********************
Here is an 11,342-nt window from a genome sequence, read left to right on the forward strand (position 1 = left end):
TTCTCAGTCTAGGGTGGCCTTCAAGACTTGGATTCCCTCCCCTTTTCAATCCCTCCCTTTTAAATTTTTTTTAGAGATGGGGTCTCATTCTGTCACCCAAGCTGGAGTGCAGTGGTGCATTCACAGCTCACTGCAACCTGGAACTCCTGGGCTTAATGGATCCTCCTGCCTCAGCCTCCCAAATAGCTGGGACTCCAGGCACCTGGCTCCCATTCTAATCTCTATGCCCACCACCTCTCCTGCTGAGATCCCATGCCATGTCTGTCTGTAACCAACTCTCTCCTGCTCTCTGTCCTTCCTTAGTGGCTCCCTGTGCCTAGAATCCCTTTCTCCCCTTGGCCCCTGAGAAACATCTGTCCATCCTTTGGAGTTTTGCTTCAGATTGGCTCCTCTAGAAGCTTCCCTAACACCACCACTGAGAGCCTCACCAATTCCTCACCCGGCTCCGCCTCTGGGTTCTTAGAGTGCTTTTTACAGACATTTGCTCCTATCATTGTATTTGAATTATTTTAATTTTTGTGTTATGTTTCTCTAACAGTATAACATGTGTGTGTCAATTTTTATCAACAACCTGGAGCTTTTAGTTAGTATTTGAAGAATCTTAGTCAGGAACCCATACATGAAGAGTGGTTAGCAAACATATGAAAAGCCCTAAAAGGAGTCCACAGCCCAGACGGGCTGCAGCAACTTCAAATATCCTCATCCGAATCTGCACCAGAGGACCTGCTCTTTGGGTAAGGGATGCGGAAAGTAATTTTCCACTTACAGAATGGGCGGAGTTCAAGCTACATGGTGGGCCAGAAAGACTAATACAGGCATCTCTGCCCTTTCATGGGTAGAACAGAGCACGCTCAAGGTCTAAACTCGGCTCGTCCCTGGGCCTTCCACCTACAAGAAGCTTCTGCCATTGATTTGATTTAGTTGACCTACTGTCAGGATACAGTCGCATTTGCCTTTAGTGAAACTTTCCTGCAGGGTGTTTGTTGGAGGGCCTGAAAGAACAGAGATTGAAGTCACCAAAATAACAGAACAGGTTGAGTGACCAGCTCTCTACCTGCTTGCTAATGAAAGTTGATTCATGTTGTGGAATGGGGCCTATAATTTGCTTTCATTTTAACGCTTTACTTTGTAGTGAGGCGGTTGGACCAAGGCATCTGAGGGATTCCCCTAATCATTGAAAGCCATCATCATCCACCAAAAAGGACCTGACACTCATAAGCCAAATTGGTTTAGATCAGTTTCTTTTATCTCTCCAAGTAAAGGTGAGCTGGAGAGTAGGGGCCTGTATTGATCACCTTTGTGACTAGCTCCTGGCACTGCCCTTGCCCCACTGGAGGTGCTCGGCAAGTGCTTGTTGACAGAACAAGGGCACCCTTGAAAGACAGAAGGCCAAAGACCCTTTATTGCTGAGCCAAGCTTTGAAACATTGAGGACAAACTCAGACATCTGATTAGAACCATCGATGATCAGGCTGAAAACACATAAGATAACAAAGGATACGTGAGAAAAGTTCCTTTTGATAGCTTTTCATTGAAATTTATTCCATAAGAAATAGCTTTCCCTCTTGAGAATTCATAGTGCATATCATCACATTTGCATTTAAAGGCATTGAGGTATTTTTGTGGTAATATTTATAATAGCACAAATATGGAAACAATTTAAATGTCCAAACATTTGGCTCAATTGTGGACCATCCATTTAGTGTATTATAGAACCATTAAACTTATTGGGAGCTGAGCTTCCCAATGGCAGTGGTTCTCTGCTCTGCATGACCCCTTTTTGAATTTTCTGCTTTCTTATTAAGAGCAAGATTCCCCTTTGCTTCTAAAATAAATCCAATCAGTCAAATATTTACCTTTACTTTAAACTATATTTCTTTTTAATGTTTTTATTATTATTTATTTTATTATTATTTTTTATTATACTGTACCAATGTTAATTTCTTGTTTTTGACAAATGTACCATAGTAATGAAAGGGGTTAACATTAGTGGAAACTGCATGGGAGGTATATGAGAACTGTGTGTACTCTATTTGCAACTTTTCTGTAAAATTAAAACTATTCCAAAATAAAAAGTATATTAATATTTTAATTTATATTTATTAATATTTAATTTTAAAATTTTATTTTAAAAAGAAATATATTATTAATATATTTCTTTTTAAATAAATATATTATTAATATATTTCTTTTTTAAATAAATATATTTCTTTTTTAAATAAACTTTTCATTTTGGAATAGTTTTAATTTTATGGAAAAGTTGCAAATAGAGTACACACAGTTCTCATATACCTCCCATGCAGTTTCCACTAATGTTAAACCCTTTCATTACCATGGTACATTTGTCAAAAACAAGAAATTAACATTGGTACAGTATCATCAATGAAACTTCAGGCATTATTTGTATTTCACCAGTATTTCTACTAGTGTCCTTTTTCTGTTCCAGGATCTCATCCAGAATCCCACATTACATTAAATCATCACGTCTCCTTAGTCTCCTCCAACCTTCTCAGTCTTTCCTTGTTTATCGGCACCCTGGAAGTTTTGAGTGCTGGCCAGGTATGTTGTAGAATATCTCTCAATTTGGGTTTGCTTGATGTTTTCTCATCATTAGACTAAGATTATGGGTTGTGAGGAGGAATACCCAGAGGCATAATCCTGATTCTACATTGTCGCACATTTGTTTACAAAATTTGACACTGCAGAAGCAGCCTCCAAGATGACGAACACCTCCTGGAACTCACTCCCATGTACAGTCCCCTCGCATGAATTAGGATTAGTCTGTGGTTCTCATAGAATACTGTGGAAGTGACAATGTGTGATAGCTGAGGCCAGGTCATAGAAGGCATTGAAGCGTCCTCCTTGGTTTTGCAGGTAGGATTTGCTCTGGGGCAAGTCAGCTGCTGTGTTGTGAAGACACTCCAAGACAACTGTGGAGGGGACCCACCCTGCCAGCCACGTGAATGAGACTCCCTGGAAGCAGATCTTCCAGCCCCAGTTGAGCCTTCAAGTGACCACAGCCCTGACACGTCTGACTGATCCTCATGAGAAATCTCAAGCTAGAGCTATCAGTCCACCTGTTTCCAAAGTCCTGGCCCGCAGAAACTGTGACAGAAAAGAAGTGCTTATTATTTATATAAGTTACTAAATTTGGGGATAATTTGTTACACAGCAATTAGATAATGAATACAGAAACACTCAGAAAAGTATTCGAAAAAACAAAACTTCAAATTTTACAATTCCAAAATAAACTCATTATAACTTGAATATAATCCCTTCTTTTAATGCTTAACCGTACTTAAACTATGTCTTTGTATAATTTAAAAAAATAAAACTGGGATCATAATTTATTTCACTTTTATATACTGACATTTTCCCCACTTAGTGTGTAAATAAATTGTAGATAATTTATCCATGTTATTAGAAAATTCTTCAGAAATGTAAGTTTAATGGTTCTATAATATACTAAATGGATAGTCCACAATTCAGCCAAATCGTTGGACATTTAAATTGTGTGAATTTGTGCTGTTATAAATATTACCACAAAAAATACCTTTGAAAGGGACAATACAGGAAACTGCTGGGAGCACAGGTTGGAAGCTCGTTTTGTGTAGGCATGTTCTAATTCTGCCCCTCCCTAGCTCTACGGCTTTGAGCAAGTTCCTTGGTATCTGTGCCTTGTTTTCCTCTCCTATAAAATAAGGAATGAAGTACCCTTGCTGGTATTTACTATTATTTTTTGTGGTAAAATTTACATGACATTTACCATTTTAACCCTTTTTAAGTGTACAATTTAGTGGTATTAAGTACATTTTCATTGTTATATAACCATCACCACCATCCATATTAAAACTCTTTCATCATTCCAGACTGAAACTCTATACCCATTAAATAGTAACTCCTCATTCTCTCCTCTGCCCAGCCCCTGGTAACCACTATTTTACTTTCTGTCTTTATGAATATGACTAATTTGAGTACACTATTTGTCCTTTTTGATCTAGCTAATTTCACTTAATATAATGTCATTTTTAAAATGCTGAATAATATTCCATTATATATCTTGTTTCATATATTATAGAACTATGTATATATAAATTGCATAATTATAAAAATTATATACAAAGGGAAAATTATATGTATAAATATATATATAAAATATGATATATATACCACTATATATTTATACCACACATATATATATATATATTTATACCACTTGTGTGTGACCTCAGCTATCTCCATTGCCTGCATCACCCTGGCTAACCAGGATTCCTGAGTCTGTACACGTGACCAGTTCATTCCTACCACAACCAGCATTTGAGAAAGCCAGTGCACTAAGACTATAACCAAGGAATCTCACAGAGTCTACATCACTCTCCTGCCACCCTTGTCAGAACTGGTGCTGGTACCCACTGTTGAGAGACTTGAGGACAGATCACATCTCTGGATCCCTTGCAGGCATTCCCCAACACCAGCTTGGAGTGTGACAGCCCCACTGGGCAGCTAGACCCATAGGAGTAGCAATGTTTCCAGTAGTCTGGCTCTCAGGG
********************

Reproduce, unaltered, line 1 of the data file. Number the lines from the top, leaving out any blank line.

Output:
Here is an 11,342-nt window from a genome sequence, read left to right on the forward strand (position 1 = left end):